The coronation of King Charles III showcased the UK’s strong tradition of choral music. In France the Revolution stopped church choir schools but the country is now catching up.
Whatever your feelings about the coronation of King Charles III, it was hard not to be impressed by the music.
Spanning the centuries from William Byrd and Thomas Weelkes to 12 new pieces
commissioned by the king, it reflected a vibrant musical tradition deeply embedded in British culture: of church choirs and choir schools, of organists and choral societies, and large-scale performances of oratorio in all corners of the kingdom.
“I thought it was fantastic,” says Mark Opstad, founder and director of the French choir school Maîtrise de Toulouse.
“I loved the diversity of repertoire, and of performers too.”
France’s musical traditions
Mr Opstad was a chorister at Bristol Cathedral and an organ scholar at Balliol College, Oxford, before moving to France to study the organ at the Caen Conservatoire. Before the Revolution, he says, France had its own flourishing musical tradition associated with the Catholic Church. Maîtrises, or choir schools, used to educate and supply choristers to sing the liturgy.
However, as the Revolution’s ‘Reign of Terror’ saw church property nationalised, priests exiled or killed, and religious orders dissolved, choir schools were disbanded and replaced by state-run conservatoires, which prioritised secular music.
It was in Caen that Mr Opstad first became involved with the revival of French choir schools as assistant to Robert Weddle, who founded the Maîtrise de Caen in 1987.
Since then, the growth of maîtrises has been steady across France, although, bar a few notable exceptions, they are part of local conservatoires and serve no liturgical purpose.
In Toulouse, Mr Opstad’s choristers attend an affiliated school where the timetable accommodates musical practice. They perform approximately 10 concerts a year, as well as touring and recording.
Nurturing a New Generation of Singers and Musicians
Other French maîtrises have been created by Radio France and the Centre du Baroque de Versailles.
At Versailles, the schoolchildren (les pages) join forces with the adult students (les chantres) for weekly concerts at the Royal Chapel. Meanwhile, Lyon’s choir school, Les Petits Chanteurs de Saint-Marc (subsequently renamed Maîtrise Saint-Marc), found fame in 2004 when it recorded choral tracks for the hit film Les Choristes.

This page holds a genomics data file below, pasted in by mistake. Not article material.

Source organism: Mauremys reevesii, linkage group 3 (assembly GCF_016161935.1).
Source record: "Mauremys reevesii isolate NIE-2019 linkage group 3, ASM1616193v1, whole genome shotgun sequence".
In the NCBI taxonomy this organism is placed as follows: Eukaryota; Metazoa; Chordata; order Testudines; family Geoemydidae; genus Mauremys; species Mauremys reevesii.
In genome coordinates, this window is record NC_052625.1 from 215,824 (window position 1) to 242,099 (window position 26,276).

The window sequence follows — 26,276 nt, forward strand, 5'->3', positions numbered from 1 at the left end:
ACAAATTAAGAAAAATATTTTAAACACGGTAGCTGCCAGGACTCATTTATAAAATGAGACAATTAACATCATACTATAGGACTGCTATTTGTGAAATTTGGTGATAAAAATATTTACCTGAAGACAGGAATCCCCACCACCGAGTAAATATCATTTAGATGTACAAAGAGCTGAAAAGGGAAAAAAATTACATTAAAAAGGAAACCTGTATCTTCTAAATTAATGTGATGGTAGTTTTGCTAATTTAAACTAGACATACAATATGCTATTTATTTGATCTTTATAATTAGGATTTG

Set in 1949, it tells the story of an unemployed music teacher who accepts the job of supervisor at a brutal boarding school for boys and transforms pupils’ lives by forming a choir.
The film was hugely popular both in France and abroad, and Mr Opstad attests that his choir, too, attracts a surprisingly diverse audience: “At Toulouse, not only do the choristers’ parents come, but also their friends. The French enjoy all sorts of music, from Renaissance to contemporary.”
He adds that new works have been commissioned for the choir and musicians are being trained to perform them.
“These youngsters will go on to become a new generation of singers, musicians, directors and composers.
“More and more French musicians are being drawn into the choral tradition,” he says.
Growing Interest: French Choral Music Enjoys Popularity
At a grassroots level, there has also been a revival of choral singing. Dordogne in the
south-west is a case in point, with numerous vocal groups specialising in a range of music, from the Renaissance to gospel, jazz and pop.
While it is rare to find a large choral society that mixes amateurs and professionals, there are a number of sizable projects with orchestras.
The Dordogne village of Tourtoirac is offering a stage de chant chorale featuring Henry Purcell’s King Arthur in July, for example.
Bear in mind that rehearsals for these sorts of events are often considered as musical tuition and so singers can be asked for a financial contribution to take part – €220 in the case of King Arthur.
Puycelsi in Tarn
For those wishing to recreate the Coronation soundtrack, the picturesque village of Puycelsi in Tarn in the south is offering a chance to take part in a themed concert on September 23 for €40. The programme includes Handel’s Zadok the Priest and Hubert Parry’s I Was Glad, as well as Debbie Wiseman’s brand new Alleluia. Expect two days of rehearsals plus the concert, all under the expert direction of Mark Opstad. Contact email@example.com or call 05 63 33 15 84 for reservations / more details.
For King Arthur in Tourtoirac (July 10-13), contact Nadia Bersali at firstname.lastname@example.org or call 06 16 85 06 23.
In Burgundy, meanwhile, amateur and professional singers/musicians have recently teamed up to tour with Mozart’s Ascanio in Alba opera, with performances in Prémery (July 9) and Nevers (October 14), in Nièvre. For details contact email@example.com.
The Essonne town of Brunoy has been named the most music-al in France, based on the number of specialist shops, venues, and music groups per capita. The data, compiled by geomarketing specialist Smappen in June, puts it ahead of Biarritz and Paris, which rounded out the top three.